_{0}curve [14,15], which places strict limits on the maximum fraction of transformation that can be achieved theoretically. In fact, both theoretical calculation and experimental results have proven that a lower transformation temperature can lead to an increase of bainite formation [16,17,18]. However, the time for transformation could be prolonged below the nose temperature of the time-temperature-transformation (TTT) curve, which is inversely correlated to the expectation. In the author’s previous works [19,20], an ausforming with small strain at low temperatures could not only accelerate the kinetics of bainitic transformation, but also increase the final volume fraction of bainite. Gong et al. [21,22] also claimed that the dislocation structure introduced in austenite by low temperature ausforming is found to assist bainite transformation with strong variant selection where partial dislocations introduced by ausforming play an important role for bainite transformation. Yang et al. [23] also claimed that a two-steps process can be used to shorten the transformation time from over 60 h to nearly 25 h. He et al. [24] reported that the kinetics of bainitic transformation depends on the competition between the increase in nucleation rate and the decrease in average volume of bainite sheaf after deformation. The increase in nucleation rate overcomes the decrease in the average volume of bainite sheaf, resulting in the increase in transformation velocity and volume fraction after small deformation. In this way, a low-temperature ausforming could be utilized to promote transformation when producing low-temperature carbide-free bainitic steels by rolling processing technology. However, considering that the resistance force can be enhanced by the decrease of deformation temperature, the ausforming conditions should be optimized.In the present work, the combined effects of ausforming and transformation temperature on bainitic transformation and microstructure were investigated by thermomechanical simulation and metallography. The results are significant in optimizing the preparation technology of medium-carbon nanobainite steels.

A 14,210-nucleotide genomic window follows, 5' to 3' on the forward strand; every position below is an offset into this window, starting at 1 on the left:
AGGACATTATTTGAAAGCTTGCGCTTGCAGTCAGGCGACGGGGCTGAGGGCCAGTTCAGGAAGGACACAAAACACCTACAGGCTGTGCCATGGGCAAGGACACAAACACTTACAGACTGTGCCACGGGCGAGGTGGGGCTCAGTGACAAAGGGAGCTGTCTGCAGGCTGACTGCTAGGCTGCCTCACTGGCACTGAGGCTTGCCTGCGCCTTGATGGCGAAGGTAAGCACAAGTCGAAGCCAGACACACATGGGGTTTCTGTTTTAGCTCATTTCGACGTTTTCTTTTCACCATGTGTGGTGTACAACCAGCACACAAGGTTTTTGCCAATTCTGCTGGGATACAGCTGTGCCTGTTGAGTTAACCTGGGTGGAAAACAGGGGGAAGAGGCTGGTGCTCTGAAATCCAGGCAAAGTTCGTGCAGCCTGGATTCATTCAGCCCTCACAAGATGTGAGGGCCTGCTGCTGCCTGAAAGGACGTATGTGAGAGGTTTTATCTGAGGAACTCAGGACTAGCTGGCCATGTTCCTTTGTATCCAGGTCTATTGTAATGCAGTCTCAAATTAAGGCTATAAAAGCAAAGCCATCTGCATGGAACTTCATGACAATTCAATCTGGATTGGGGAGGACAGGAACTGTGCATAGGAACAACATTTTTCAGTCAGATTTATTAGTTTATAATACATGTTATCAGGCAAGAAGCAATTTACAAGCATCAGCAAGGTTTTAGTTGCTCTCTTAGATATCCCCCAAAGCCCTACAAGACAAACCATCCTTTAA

## 2. Materials and Methods

The chemical composition of the tested steel was Fe-0.40C-2.00Si-2.80Mn-0.04Al (wt. %). The material was refined in a vacuum induction furnace and casted into a 50 kg ingot followed by hot rolled to a slab of 14 mm thickness. Samples for simulation tests were machined to a cylinder of 8.0 mm diameter and 12 mm height. The top and bottom surfaces of samples were conventionally polished to keep the measurement face level and minimize the effect of surface roughness. Thermomechanical simulation tests were conducted on a Gleeble-3500 thermal simulator (Dynamic Systems Inc., New York, NY, USA) according to the processing schedules shown in Figure 1. Austenitizing temperature has an important effect on a successive kinetics of bainite formation. In order to avoid the coarsening of austenite grain, a low austenitizing temperature was selected. All specimens were austenized at 900 °C for 15 min and then cooled to 300 and 350 °C, respectively. A cooling rate of 10 °C∙s